Tuesday, 27 March 2007

Chapter 61

Elsie Dean was watching the man who had just come into her shop carefully. Just after entering, he had positioned himself near the window, scanning the racks of magazines but, she noticed, now and then glancing out across at Meldew Buildings. He’d picked up one of the magazines, and appeared to be leafing through it, but Elsie could tell he wasn’t going to buy it. After a couple of minutes, he placed it back on the shelf and turned to leave, but paused, as if something had just crossed his mind. He slowly turned round and made his way to the counter, where a strangely nervous Elsie stood. What was it about him, she wondered, that gave her the creeps? He smiled. It was a thin, weak smile, his lips almost transparent.

“Good morning!” he announced, “I wonder if you can help me?”

Elsie was used to people coming into the shop asking for directions, delivery drivers foxed by the one-way system thereabouts. But this man looked different. He was smartly dressed. Carrying a briefcase, he looked more like one of the local solicitors from the Square. Even if one she would go out of her way to avoid, if she were ever to draw up a will.

“I’m trying to get hold of a Mr Harry McFry. I wonder if you know how I can best find him?”

Elsie bristled slightly, her eyes narrowing as if to inspect the visitor even more closely. She knew all about Harry’s financial problems, but it wasn’t for her to point the wolves towards his door. He obviously knew he worked over the road – why else all those furtive glances out of the window?

“Isn’t he in?” she asked, nodding slightly towards Meldew Buildings.

“Apparently not. I tried ringing him earlier, but there’s no answer. I really would like to talk to Mr McFry.” His tone was ingratiating.

“He does pop in now and again, for cigarettes, you know,” she said. “Shall I tell him someone’s looking for him?”

“That would be most kind. My name is Galloway. Cyril Galloway,” the stranger replied. Elsie fancied that if he’d been wearing a hat he’d have doffed it at this point. He reached inside his jacket pocket and pulled out a card. “You could give him this, if you wouldn’t mind. If you see him soon, that is.” He handed her the card, which Elsie studied. Telford Auction Rooms. That was a new one on her.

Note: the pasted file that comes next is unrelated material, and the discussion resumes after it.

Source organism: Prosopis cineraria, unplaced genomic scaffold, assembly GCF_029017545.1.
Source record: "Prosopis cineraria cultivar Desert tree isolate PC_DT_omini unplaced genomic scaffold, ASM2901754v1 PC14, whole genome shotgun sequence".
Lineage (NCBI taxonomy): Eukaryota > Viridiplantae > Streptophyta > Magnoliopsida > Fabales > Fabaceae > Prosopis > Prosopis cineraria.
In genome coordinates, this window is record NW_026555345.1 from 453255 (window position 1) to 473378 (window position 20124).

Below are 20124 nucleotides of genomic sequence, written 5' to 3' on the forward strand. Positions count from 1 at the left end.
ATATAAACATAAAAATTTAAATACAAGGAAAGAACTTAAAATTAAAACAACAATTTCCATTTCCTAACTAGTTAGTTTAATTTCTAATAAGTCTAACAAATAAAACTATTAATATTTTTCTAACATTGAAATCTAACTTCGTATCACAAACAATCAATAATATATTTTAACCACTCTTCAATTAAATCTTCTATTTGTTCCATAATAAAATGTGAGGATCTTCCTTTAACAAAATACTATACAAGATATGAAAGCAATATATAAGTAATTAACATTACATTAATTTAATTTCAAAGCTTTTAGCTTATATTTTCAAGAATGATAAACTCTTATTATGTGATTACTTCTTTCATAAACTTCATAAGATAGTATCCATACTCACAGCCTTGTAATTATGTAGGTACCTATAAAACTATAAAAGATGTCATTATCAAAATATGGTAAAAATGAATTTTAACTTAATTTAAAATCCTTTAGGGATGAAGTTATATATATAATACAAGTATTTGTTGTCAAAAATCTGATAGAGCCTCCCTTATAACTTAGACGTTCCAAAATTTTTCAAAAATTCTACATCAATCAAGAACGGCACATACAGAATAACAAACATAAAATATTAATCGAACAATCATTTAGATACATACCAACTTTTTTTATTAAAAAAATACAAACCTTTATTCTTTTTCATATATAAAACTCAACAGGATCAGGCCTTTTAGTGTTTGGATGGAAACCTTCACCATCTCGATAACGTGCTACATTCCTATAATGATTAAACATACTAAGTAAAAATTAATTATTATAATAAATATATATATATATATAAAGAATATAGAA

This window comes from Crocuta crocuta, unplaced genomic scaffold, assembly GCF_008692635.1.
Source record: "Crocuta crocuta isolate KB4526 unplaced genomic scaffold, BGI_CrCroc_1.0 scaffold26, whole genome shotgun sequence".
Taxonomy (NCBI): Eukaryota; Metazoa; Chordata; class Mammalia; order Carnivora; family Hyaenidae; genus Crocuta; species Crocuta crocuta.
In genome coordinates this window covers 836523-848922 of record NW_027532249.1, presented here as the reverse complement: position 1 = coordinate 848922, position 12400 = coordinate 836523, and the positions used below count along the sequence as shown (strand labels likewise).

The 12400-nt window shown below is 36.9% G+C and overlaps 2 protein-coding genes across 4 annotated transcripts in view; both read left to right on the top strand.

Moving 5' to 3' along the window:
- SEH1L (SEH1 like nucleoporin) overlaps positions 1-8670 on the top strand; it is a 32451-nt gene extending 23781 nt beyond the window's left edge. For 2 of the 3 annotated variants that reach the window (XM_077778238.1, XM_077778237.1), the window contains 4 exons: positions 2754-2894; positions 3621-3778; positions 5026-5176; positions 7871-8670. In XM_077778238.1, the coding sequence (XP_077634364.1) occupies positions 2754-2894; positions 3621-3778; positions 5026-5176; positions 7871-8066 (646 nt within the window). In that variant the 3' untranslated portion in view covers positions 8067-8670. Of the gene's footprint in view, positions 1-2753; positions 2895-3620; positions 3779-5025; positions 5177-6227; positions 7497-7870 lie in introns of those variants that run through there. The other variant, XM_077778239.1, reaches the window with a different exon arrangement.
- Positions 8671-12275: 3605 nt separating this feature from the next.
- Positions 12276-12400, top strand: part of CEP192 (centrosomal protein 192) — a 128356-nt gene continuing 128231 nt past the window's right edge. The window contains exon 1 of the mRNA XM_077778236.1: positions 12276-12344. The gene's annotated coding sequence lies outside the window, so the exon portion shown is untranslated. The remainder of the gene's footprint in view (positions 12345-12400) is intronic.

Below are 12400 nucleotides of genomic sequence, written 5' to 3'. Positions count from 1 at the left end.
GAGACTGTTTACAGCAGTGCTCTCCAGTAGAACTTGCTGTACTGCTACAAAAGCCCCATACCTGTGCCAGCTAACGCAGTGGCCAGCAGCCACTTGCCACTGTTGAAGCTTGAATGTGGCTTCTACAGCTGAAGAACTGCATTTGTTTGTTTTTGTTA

“Well, if he does come in, I’ll make sure he gets it,” she said, placing it on the cash till.

“That’s very kind of you. Very kind indeed,” Galloway said, and he bade the woman goodbye and left the shop. Elsie watched him move on up the street. She wasn’t sure who this Mr Galloway was, but something told her Harry needed to know about his visit. She pulled her cardigan closed, and walked towards the shop door, pausing only to pick up the ‘Back in 5 Minutes’ sign she used whenever she needed to leave the shop unattended.


For his part, Cyril Galloway was feeling frustrated with himself. Why on earth had he thought, even for one minute, that it was worth hanging about in this dreary, drizzle-bound town, in the hope that McFry would ring him? The guy was obviously off somewhere doing detective work, probably snooping on someone who might, or might not, be having an extra-marital affair. He’d even spent a futile ten minutes in an internet cafĂ©, desperately Googling the name “Harry McFry”, but the results had been meager, to say the least. Nowhere was there a mobile number for Harry McFry. The caretaker at Meldew Buildings had said he hadn’t seen Harry that day. Wherever this McFry character was, he obviously didn’t want to talk to Cyril Galloway. McAllistair had been wrong.

And yet … and yet, he could smell those medals! He was sure they were still in Birkenhead somewhere, whether secreted away in Harry’s office, or maybe in whatever down-at-heel place he lived. Galloway was already building up a mental picture of Harry McFry, a patchwork made of the little that McAllistair had told him, together with the product of his own (sometimes fertile, he would acknowledge) imagination. Harry McFry was a loser, some two-bit private eye who didn’t see a financial opportunity when it was staring in his face. He’d give it until mid afternoon. If McFry hadn’t shown up by then, he’d have to work out another plan. With that thought, he walked into the Brass Balance, where he ordered a gin and tonic, sat by the window, and brooded.

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